People view change in different ways, and some are more resistant to change than others. Even if you believe the change you’ve just announced is positive, beneficial on many levels, and an easy sell, there will be employees who react negatively.
Even employees who are highly resilient may not embrace change if you fail to:
- prepare them,
- communicate with them along the way, and proactively
- manage the change process.
When the change you’ve announced falls flat and you’re met with resistance, it’s probably a sign that you’ve made some missteps in preparing and presenting the initiative upfront. If this is the case, don’t panic. All is not lost.
Here are some general guidelines on how to win over the “resistors”:
Get to the bottom of the negative reaction.
Listen to your employees. Give them a nonthreatening forum in which to express their misgivings, fears, and struggles with the change you are proposing. Make sure you understand the nature of their negative reaction and what might be driving it. For example, they don’t understand their new role, don’t agree with the timing, or perhaps are just reacting to the “surprise” factor. Engaging in this discovery process with employees helps you and your team develop targeted implementation strategies. Equally important, it lets the resistors know that you’re listening.
Communicate what you’ve learned.
Answer all negative responses in future communications. Address each of the issues they brought up in straightforward, clear language. When appropriate, take responsibility for missteps. For instance, if some employees are reacting negatively because you announced the change without adequate warning, admit your mistake and move on.
“Get employees involved in the forward momentum of the change process.”
Instead of dwelling on their resistance, get them focusing on where they can go from here — and how you will do it together.
Emphasize the positive.
Continue to be upbeat, and emphasize the potential good in the change. Winning over resistors involves helping them identify aspects of the change they can feel good about. For example, let them know which aspects of their job are changing and which are remaining stable. Point out how the changes will benefit them.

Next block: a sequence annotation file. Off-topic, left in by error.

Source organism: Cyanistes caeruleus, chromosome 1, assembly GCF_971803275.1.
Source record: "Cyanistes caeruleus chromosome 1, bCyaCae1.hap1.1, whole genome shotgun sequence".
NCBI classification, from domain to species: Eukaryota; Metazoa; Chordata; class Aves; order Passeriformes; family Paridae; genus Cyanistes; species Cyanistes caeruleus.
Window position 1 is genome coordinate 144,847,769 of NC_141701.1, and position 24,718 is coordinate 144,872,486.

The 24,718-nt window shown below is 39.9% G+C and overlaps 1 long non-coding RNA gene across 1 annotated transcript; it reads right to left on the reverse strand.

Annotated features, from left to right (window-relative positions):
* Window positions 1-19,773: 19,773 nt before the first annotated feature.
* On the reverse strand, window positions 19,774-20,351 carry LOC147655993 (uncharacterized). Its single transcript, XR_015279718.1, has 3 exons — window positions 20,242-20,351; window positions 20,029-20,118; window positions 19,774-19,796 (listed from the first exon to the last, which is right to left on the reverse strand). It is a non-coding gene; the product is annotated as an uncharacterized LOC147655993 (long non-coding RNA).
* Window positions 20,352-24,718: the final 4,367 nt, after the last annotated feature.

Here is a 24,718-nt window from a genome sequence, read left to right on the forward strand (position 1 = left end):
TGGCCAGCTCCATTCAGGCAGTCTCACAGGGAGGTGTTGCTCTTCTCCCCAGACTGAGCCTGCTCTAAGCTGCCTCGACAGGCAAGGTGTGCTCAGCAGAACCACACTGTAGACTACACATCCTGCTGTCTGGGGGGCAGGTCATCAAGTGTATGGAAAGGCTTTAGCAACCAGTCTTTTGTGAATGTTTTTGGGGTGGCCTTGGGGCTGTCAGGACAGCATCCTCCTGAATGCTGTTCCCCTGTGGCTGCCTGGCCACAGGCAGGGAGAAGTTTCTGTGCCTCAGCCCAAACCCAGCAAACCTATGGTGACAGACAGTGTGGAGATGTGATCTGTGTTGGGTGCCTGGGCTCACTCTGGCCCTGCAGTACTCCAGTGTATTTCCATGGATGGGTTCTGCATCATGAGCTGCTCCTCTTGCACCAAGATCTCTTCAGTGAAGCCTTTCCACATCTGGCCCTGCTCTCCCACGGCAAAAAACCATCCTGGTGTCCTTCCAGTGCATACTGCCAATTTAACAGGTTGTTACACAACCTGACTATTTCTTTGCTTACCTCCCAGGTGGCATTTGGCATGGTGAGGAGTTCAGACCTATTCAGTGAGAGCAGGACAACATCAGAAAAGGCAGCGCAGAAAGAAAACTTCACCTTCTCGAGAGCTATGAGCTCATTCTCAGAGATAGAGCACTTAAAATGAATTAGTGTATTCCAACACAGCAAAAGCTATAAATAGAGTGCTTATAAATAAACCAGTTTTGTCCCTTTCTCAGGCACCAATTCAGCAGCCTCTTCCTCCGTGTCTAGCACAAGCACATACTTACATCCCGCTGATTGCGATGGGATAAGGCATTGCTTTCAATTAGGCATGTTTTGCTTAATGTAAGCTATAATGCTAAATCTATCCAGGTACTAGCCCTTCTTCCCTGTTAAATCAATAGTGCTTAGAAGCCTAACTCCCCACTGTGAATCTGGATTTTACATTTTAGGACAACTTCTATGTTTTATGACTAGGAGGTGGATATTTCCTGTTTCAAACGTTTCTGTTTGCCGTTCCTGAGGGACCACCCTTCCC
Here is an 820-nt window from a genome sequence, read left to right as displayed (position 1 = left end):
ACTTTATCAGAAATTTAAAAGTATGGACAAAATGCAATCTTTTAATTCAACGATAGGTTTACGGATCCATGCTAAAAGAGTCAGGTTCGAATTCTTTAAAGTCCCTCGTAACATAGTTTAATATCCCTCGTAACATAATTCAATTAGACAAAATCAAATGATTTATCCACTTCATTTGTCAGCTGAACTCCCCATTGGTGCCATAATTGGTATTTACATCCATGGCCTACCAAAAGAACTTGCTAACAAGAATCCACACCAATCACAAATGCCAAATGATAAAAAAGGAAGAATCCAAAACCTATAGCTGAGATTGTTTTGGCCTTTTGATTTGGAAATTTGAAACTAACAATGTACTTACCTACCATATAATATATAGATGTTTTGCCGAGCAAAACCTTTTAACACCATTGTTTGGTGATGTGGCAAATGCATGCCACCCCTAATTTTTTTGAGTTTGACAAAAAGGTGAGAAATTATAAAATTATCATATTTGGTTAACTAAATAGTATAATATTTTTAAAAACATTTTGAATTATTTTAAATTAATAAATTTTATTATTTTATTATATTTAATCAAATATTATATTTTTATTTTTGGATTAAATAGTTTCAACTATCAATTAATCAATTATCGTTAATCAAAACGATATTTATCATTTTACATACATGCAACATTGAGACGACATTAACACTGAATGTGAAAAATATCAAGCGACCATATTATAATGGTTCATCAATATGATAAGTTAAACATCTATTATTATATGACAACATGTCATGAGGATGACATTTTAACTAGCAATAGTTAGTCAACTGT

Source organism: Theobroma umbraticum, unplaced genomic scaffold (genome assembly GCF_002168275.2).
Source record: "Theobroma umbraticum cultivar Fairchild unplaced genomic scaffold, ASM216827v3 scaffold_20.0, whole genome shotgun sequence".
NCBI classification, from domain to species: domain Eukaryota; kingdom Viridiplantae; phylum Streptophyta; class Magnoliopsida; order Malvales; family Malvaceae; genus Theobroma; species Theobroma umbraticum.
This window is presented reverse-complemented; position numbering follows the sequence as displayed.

“Explain new opportunities and fresh possibilities.”
Above all, reassure them that they will receive ample resources and support necessary to navigate through turbulent times.
Be realistic about potential negatives.
Doctors have learned that when they inform patients ahead of time what to expect, their patients react better to pain. The same is true for employees. Don’t minimize the challenges that are going to be a necessary side effect of the proposed change. Instead, prepare them for various contingencies. When employees know there may be lean times, for example, or a steep learning curve ahead, they will be better prepared. Moreover, “telling it like it is” shows respect on your part.
Engage your middle managers.
Think of middle managers as the eyes and ears of the change process. Ask them to check in with employees early and often during the process to ensure that everyone understands their new role, has a clear sense of organizational objectives, and has the resources to do what’s expected of them. Have them regularly report back to you what they’ve learned. Resistance will continue to pop up along the way, but most negative reactions can be avoided or easily averted through frequent, accurate communication and consistent messaging — much of it by middle managers.
“When change falls flat, take heart.”
You may not be able to undo the initial damage you caused by not preparing your employees well enough, but you will be able to win over resistors and make the change process smoother and more successful from this stage forward.